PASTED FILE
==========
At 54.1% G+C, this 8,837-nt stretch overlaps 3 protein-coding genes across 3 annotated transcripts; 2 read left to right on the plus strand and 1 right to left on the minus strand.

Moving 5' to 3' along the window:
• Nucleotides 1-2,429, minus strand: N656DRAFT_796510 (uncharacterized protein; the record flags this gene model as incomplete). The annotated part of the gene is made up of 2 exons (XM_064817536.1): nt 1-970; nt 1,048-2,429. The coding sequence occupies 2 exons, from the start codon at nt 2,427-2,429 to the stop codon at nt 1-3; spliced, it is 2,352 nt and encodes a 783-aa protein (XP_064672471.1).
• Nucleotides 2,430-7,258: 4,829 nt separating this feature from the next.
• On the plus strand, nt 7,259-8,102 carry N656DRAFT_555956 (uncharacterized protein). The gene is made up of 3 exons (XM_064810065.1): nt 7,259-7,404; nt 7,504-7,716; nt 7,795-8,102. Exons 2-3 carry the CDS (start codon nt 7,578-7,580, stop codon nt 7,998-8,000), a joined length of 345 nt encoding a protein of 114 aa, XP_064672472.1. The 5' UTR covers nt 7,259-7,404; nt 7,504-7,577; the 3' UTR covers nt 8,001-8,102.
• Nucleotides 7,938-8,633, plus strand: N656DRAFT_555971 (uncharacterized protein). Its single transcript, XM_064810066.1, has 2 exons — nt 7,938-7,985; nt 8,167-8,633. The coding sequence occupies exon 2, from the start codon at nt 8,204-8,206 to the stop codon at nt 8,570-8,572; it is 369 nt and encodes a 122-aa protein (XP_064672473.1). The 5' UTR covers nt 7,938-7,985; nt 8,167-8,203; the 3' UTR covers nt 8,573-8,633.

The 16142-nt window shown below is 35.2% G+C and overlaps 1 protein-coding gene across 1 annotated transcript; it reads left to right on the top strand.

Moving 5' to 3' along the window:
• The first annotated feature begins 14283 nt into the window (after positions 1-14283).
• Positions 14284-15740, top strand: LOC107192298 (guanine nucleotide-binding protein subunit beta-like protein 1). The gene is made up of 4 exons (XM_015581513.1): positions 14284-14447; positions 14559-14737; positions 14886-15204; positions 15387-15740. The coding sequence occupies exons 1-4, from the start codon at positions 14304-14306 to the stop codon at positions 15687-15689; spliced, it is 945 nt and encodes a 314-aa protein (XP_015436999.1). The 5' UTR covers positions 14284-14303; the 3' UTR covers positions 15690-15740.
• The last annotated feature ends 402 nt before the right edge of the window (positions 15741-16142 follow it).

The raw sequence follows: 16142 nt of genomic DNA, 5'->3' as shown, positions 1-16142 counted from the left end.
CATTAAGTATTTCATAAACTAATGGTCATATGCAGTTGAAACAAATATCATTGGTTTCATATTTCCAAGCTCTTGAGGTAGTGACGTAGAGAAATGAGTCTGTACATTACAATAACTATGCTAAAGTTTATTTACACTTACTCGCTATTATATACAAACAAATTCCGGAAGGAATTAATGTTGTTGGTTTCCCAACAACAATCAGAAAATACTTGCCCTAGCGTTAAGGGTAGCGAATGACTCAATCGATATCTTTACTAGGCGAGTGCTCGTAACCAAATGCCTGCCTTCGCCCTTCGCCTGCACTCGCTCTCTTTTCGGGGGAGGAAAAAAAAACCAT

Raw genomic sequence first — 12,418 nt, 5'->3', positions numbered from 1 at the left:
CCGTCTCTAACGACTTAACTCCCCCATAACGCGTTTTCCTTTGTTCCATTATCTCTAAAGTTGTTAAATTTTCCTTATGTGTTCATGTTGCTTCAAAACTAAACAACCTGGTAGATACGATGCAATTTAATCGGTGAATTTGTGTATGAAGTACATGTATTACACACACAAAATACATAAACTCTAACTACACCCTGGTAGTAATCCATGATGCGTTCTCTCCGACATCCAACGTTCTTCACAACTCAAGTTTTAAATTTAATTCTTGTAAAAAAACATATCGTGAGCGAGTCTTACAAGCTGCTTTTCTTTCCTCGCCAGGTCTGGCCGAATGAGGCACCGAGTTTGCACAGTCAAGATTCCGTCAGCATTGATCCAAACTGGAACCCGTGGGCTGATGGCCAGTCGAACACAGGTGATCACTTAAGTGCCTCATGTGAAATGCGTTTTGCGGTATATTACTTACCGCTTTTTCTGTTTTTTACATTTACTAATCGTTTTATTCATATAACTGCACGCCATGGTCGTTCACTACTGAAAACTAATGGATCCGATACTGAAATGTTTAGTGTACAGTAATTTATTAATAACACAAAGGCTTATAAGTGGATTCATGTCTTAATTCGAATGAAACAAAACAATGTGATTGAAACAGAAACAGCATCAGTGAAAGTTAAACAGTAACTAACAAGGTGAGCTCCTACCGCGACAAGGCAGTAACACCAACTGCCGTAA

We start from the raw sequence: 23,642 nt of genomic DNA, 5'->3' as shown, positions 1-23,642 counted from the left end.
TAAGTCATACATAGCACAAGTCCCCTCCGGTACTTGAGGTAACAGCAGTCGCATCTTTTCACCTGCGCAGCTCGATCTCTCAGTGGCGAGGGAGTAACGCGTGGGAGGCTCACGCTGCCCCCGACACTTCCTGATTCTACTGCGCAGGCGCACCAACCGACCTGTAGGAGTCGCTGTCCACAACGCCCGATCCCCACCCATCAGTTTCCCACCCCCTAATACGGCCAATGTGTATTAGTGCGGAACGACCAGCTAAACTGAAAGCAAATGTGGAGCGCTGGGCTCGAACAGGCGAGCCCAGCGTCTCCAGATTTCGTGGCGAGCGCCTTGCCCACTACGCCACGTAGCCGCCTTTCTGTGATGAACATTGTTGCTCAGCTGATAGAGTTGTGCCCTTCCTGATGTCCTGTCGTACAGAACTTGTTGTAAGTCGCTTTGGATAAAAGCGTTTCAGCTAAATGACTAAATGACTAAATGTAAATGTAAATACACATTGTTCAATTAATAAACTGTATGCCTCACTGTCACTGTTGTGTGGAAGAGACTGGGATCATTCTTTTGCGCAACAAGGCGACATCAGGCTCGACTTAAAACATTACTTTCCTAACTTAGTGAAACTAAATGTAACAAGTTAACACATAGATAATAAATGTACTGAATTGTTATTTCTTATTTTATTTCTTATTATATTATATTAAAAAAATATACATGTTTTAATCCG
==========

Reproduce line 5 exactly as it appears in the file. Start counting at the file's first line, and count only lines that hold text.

• On the plus strand, nt 7,259-8,102 carry N656DRAFT_555956 (uncharacterized protein). The gene is made up of 3 exons (XM_064810065.1): nt 7,259-7,404; nt 7,504-7,716; nt 7,795-8,102. Exons 2-3 carry the CDS (start codon nt 7,578-7,580, stop codon nt 7,998-8,000), a joined length of 345 nt encoding a protein of 114 aa, XP_064672472.1. The 5' UTR covers nt 7,259-7,404; nt 7,504-7,577; the 3' UTR covers nt 8,001-8,102.